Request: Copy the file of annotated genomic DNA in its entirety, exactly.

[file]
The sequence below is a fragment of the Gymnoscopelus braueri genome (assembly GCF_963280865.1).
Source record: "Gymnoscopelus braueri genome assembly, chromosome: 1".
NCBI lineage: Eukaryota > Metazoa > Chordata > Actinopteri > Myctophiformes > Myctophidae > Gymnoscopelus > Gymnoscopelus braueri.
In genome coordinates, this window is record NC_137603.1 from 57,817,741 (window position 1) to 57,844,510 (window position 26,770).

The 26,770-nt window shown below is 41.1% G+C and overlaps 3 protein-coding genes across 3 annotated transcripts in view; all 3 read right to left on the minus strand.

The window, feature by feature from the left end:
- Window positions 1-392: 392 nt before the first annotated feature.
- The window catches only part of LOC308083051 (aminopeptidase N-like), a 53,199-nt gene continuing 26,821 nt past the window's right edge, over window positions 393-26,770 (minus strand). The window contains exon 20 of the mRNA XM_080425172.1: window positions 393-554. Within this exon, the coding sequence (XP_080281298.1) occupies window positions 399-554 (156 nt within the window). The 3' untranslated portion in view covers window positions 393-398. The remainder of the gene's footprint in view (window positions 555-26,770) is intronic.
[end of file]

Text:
The sequence below is a fragment of the Gymnoscopelus braueri genome (assembly GCF_963280865.1).
Source record: "Gymnoscopelus braueri genome assembly, chromosome: 1".
NCBI lineage: Eukaryota > Metazoa > Chordata > Actinopteri > Myctophiformes > Myctophidae > Gymnoscopelus > Gymnoscopelus braueri.
In genome coordinates, this window is record NC_137603.1 from 57,817,741 (window position 1) to 57,844,510 (window position 26,770).

The 26,770-nt window shown below is 41.1% G+C and overlaps 3 protein-coding genes across 3 annotated transcripts in view; all 3 read right to left on the minus strand.

The window, feature by feature from the left end:
- Window positions 1-392: 392 nt before the first annotated feature.
- The window catches only part of LOC308083051 (aminopeptidase N-like), a 53,199-nt gene continuing 26,821 nt past the window's right edge, over window positions 393-26,770 (minus strand). The window contains exon 20 of the mRNA XM_080425172.1: window positions 393-554. Within this exon, the coding sequence (XP_080281298.1) occupies window positions 399-554 (156 nt within the window). The 3' untranslated portion in view covers window positions 393-398. The remainder of the gene's footprint in view (window positions 555-26,770) is intronic.